Construction Firms Prepared to Cope with Higher Expenditures

by shariff mohammed | Apr 09, 2018

 

Major players are set to streamline their recruitment process to align themselves with the market scenario

With the ambitious Saudi Vision 2030 in place pinning hopes on a better future, Kingdom’s almost all the economic sectors have encountered many challenges. The construction sector is no exception but this vital area of economic activities has started to rebound with many giant projects in sight.  Saudi construction has been set to witness strong growth in 2018-19 as a number of (Public Investment Fund) PIF’s Giga-projects begin to take shape to boost the sector. Aside from the continued development of the Red Sea project, the main pillars of the Giga-project, Neom, will also be laid out and Qiddiyah, the mega cultural, sports and entertainment facilities, is expected to break the ground during 2019.

By Mohammed Shariff

With the dawn of 2018, the regional economic landscape has seen a significant and fundamental shift.  Oil prices which were already significantly down over the previous few years saw slight upward trajectory in 2017 Q4, sending positive signals to the economic outlook.

Contracting sector, which is one of the vibrant sectors of the Kingdom’s economy is now looking for alternatives as moderate prices have posed many professional challenges.  The oil prices have started declining since the end of 2014, it entered into its lowest level in mid-2017 Q1. This has put pressure on the government to cut down investments on infrastructure projects.

According to a report, released by Saudi Council of Chambers there was a significant upswing in the value of awarded contracts during the third quarter of 2017 as it reached SR82.8 billion. It marked a strong rebound from the previous quarter. Anchor sectors took hold of the majority of spending, as the roads and residential real estate accounted for approximately 57 percent of the total value of SR47.5 billion.

Thamer J. Al-Hathal, Member of the Commercial Committee, Asharqia Chamber said: "The Kingdom of Saudi Arabia is keen on implementing the concept of sustainability in all aspects of social and economic life, particularly construction. Hence, it is witnessing a growing development in the implementation of environmentally-friendly technologies in the construction sector, which is one of the most important sectors in the Kingdom and ranked second after oil sector. The contribution of this sector in the gross domestic product (GDP) of Saudi Arabia was about SR169 billion in 2017, according to official statistics issued by the General Authority for Statistics. It is expected that this sector will continue to grow due to its enormous potential, owing to the ongoing developmental projects in the Kingdom. According to the national program, the private sector will raise its contribution in the GDP to 65% by 2030. In light of the remarkable development of the global construction and building industries and the trending concept of sustainable architecture and buildings in addition to rationalization of energy consumption, the Kingdom has signed a global partnership to develop 1.5 million residential units using 3D printing technology. The cost of this project will amount to $ 1.45 billion dollars, which reduces about 30% of the construction waste and 50% of labor force, and decreases the total cost of construction. It comes in line with the ministry’s program launched in January 2017 that aims to develop the residential sector using the latest construction technology.”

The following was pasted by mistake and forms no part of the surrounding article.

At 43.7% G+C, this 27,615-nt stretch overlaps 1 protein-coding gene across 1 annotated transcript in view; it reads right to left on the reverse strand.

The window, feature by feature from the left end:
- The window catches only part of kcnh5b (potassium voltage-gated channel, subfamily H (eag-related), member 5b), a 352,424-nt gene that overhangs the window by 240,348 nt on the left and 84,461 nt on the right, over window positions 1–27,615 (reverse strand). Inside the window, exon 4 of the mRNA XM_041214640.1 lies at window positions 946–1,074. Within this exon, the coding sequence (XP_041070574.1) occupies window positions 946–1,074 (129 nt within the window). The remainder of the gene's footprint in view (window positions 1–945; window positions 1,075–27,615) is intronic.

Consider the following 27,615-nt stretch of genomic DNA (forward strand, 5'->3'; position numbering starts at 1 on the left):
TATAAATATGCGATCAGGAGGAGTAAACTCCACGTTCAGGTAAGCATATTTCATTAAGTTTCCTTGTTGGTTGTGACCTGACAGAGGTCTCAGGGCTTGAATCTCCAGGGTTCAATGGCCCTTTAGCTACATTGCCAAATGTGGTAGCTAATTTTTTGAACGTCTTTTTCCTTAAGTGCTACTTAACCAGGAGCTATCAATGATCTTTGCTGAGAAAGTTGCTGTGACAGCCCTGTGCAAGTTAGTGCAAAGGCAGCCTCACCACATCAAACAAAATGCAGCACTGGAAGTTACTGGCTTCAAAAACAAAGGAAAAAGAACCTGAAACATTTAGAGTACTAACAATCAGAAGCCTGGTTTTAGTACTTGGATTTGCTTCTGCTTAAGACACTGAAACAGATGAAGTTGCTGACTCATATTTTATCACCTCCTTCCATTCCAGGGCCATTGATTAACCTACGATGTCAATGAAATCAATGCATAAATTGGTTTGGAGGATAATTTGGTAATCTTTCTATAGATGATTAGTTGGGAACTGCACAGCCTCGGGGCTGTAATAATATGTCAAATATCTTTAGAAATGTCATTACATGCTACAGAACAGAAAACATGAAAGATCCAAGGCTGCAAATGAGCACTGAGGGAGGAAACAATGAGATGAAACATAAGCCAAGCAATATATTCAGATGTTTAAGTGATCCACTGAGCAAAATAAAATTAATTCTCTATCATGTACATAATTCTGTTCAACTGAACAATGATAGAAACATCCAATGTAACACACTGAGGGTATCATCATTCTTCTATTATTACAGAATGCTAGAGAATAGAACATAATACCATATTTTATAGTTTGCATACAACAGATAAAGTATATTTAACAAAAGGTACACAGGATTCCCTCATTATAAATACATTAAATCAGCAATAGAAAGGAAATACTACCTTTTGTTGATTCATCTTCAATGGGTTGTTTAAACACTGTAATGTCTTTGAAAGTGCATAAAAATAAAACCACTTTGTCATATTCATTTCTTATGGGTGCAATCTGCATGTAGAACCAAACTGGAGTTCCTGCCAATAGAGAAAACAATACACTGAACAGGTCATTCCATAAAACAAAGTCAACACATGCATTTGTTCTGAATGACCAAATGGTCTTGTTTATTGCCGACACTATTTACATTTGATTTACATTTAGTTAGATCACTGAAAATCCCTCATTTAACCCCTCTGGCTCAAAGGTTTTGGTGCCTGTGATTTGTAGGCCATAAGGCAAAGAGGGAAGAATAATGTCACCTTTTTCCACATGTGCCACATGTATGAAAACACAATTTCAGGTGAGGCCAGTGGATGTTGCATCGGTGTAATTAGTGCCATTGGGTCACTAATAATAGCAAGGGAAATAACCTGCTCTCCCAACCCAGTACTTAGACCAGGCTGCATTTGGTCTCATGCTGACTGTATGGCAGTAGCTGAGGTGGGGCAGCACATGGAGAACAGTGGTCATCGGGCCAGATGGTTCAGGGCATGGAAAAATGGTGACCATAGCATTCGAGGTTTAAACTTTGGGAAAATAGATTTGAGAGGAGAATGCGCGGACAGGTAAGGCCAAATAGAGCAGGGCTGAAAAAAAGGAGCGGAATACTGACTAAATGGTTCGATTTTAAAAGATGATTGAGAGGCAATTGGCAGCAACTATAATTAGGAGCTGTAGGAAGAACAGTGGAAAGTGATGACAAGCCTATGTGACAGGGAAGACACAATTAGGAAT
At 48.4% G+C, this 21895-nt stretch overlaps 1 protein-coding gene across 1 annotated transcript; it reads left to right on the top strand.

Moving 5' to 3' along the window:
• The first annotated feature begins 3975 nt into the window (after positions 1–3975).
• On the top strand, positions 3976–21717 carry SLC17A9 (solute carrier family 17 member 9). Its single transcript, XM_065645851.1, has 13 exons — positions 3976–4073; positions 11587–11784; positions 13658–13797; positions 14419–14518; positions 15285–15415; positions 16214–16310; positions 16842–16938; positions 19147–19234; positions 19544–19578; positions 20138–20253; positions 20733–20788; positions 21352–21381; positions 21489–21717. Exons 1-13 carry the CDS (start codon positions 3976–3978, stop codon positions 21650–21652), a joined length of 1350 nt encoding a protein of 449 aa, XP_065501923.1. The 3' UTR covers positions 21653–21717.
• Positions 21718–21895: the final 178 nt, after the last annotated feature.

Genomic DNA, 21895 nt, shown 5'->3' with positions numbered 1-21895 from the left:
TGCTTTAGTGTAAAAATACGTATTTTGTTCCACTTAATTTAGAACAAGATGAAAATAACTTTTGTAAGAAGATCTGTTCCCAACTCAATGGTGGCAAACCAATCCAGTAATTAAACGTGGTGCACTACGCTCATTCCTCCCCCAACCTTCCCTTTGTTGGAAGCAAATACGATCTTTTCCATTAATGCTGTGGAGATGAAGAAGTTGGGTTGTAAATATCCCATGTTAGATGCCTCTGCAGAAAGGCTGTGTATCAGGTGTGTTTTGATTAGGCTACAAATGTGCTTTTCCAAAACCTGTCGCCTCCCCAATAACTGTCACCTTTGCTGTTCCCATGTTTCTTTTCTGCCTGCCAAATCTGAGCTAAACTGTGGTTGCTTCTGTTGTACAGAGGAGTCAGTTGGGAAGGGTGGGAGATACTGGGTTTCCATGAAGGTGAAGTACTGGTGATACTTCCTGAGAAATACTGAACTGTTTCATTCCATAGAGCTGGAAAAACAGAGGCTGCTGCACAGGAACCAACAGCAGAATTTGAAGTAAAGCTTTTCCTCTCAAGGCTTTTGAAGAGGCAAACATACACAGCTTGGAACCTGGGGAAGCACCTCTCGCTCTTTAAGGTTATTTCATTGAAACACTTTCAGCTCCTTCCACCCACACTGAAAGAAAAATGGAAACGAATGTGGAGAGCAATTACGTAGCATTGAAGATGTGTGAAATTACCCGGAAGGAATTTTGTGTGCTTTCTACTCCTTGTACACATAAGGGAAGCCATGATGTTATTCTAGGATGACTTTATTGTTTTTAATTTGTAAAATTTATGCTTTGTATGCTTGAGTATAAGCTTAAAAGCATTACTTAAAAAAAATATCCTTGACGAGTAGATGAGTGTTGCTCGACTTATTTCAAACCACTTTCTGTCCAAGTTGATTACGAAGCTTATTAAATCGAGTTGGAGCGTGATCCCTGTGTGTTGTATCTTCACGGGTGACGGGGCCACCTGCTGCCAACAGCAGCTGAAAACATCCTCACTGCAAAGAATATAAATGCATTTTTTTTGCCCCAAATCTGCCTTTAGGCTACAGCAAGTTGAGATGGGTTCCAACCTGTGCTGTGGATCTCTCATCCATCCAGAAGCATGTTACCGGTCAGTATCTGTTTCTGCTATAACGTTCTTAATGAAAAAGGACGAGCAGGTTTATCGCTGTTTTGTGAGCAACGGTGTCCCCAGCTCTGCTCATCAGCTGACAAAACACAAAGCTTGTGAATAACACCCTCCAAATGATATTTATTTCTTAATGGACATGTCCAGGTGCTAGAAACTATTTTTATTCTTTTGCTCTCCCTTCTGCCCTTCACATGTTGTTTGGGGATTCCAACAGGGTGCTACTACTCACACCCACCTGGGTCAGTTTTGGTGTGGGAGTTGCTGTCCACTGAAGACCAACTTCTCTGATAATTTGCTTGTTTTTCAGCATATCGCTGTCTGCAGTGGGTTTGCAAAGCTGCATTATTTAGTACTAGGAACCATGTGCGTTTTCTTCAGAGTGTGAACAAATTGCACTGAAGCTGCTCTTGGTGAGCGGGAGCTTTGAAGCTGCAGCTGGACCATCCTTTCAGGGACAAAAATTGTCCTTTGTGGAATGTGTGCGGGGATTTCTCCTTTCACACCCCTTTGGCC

In the coming years, governments across the region will respond to the new dimensions by fundamentally readjusting their fiscal policies to cut spending, raise taxes and increase borrowing. These changes will come as part of a huge rebalancing of the regional economy that will see liquidity tighten and a hardening in market conditions. 2018 is set to be a tough year, but with steady growth.

Many contracting companies are of the opinion that it is a course correction that is happening. Saudi Commerce and Economic Review spoke to many large, medium and small contracting companies. Majority of them say, those who have nurtured strong business fundamentals will see this period as course corrections. There are many bright spots for business across the region that will continue to provide opportunities for investment.

Saleh Al-Jeweir, Advisor to the Contracting Committee of Asharqia Chamber said: "Saudi Arabia, the region’s biggest economy and most exciting market, has committed to maintaining spending to continue its essential job creation and diversification drive. Direct government spending in the Kingdom will be at lower levels than over the past few years and it will seek to raise its borrowing to finance its programs. We can also expect to see an acceleration of initiatives to tap private investments through new and alternative models for the financing and delivery of public services and projects. Various forms of the public-private partnership model will be developed in the coming months and years."